Media Portrays Hong Kong Protests as Either Inspiring or Dangerous

The second and third days of mass protests to demand broader democracy in Hong Kong ended with none of the violence and confrontation seen on September 28. Thousands of protesters continued to gather on the streets of the city’s busiest shopping and financial districts, sitting around, chanting, and singing in a "festive mood" or braving sudden thunderstorms with makeshift tents and flimsy umbrellas. The police had largely retreated and riot gear was nowhere to be seen. The only notable police action was the presence of a few police negotiators who tried halfheartedly to persuade protesters to leave, to no avail.

But the war for Hong Kong hearts and minds, as well as the global audience, is only heating up after September 28, when peaceful, student-led pro-democracy protesters pushing for universal suffrage were greeted by tear gas and pepper spray deployed by Hong Kong police. Western readers have mostly received a straightforward narrative about a people united in their aspirations for true democracy, but local media coverage of the events reflects a more complex reality on the ground.

A scan of the territory’s top newspapers on September 30 shows worries about the movement’s short- to medium-term effects on local businesses, tourism, and the stock market. Only Apple Daily, the newspaper owned by Jimmy Lai, a media tycoon well known for his anti-communist stance, was unabashedly supportive of the protests with the triumphant headline “Democracy Occupies Hong Kong.” The paper made no mention of any disruptions to the city’s transportation, business life, or drops in the stock market index in its 20-page coverage of the protests.

Other papers, however, are somewhat less sanguine. While much of its coverage focused on the defiance of the protesters and the police retreat, the South China Morning Post, Hong Kong’s standard-bearing English newspaper, warned that volatility spiked in the market due to the political unrest and covered the early closure of shops in the affected areas. An editorial in Ming Pao, a relatively neutral Chinese-language newspaper, urged protesters and the government to find a way to compromise. A headline in the Hong Kong Economic Journal, a financial daily, worried that the occupation would “have no end.”

The pro-Beijing newspapers, however, painted a much darker view of the protests. The Sing Tao Daily, putting the word “danger” in the largest font, led with a story that implied that local triads had infiltrated the protesting crowd in Mongkok, a large shopping district. The front page of Ta Kung Pao, a Hong Kong newspaper with direct ties to the mainland Chinese government, warned that the movement is a “disaster for all of Hong Kong” and covered the story of an elderly woman who supposedly could not see a sickly relative in her last moments because of traffic disruptions caused by the movement. The September 30 editions of many of the pro-Beijing newspapers featured prominent advertisements placed by mainland-affiliated groups or business associations that condemned the movement as “illegal.”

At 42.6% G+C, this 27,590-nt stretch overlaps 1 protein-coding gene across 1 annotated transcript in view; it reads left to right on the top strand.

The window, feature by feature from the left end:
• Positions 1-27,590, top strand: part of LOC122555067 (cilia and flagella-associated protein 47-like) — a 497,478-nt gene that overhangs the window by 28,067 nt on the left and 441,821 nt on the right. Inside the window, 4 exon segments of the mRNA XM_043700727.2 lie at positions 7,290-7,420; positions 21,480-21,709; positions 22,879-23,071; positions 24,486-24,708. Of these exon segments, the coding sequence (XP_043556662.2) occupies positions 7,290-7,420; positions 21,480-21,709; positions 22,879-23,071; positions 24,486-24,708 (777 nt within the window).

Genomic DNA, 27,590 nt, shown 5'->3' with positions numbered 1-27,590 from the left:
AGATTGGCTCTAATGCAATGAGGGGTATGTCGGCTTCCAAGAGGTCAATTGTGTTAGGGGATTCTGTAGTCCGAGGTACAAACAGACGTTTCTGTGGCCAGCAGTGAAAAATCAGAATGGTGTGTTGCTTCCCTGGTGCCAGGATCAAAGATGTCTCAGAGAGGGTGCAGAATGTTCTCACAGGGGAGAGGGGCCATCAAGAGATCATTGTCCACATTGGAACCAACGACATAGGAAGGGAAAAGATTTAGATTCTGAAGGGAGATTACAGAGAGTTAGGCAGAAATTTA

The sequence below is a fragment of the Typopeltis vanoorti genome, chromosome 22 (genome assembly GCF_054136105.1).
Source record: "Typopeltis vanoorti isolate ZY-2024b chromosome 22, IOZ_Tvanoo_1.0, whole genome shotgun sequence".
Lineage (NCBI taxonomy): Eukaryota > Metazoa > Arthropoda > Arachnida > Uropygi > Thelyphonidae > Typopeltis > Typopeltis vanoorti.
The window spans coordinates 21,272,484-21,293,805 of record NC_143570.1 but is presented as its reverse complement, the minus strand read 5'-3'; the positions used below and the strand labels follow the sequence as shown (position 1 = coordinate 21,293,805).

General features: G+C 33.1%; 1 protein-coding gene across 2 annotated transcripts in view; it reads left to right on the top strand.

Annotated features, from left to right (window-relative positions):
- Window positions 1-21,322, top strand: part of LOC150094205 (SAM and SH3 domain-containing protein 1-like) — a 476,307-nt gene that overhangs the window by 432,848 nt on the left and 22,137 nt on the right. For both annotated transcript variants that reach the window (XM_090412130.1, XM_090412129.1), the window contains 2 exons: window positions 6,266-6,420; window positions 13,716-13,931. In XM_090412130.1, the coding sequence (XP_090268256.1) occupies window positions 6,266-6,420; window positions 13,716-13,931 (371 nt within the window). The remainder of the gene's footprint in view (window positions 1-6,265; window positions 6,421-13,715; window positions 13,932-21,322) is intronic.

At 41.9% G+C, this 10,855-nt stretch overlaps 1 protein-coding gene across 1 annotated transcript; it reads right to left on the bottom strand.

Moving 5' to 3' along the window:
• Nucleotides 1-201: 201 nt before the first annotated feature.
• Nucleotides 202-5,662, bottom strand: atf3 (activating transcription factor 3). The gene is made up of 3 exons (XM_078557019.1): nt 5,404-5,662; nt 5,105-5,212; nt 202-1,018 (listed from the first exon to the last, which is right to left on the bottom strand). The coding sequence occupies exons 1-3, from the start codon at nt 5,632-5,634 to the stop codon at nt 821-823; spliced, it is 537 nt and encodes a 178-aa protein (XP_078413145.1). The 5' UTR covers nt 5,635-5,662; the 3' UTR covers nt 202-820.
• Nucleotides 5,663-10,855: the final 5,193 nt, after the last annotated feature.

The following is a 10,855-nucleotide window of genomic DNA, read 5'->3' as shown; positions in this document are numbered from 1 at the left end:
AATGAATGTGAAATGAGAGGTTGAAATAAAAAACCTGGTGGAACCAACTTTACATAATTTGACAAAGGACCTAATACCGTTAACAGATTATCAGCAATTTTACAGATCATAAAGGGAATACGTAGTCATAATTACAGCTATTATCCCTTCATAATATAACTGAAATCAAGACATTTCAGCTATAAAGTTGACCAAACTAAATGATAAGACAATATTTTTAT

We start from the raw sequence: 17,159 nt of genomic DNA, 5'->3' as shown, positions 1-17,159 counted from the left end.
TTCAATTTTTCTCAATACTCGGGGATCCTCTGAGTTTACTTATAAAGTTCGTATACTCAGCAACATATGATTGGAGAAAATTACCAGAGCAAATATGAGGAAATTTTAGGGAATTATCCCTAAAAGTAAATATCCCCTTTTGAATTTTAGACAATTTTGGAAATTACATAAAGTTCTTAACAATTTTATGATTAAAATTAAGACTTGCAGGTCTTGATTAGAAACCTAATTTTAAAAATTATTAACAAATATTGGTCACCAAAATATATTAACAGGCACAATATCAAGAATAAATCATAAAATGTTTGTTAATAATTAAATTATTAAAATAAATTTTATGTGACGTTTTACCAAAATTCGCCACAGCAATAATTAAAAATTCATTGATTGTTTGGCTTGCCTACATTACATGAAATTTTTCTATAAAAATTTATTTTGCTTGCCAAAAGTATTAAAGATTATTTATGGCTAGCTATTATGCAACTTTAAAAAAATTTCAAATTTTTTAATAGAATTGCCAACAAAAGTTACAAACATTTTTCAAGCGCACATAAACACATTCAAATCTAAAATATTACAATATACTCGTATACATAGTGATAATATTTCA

Hong Kong’s crowded media landscape is famously rancorous, and many of the local newspapers exhibit clear editorial biases. In 2012, iSun Affairs, a now-defunct Hong Kong news magazine, produced an infographic that mapped Hong Kong’s main newspapers along an X-axis of “Pro-Beijing” versus “Pro-Democracy” and a Y-axis of “Pro-Masses” versus “Pro-Business.” By iSun Affairs’ count, seven out of 16 newspapers tallied were in the pro-Beijing and pro-business quadrant.

Hong Kong media, of course, is no longer dominated by the print press. Internet-based media outlets, like Passion Times, InMediaHK, and VJ Media, not to mention countless Facebook groups, cater to a younger generation more used to tapping on a smartphone than soiling their hands with ink. Rumors, news, and views are often shared among friends and family on WhatsApp, the most popular messaging app in Hong Kong. The social media-savvy protesters and student organizers have created viral memes, pleaded for volunteers, and donated supplies over Internet social networks.

In the universe of Facebook and WhatsApp, worries about the movement’s effect on the economy, housing prices, or the stock market seem almost quaint, while calls persist for “victory”—that is, the full satisfaction of protester demands for withdrawal of the electoral framework handed down by the Beijing government and resignation of the territory’s chief executive Leung Chun-ying, the head of the Hong Kong government who is perceived to be cozy with Beijing.

But as Leung reiterated on September 30, Beijing will not back down in the face of the protests. The movement does not seem to have a clear organization or leadership that could represent the protesters to negotiate with the government. While Leung has made clear that the Chinese military would not get involved, it is also unclear how the protesters might be persuaded to leave the streets without the victory they seek.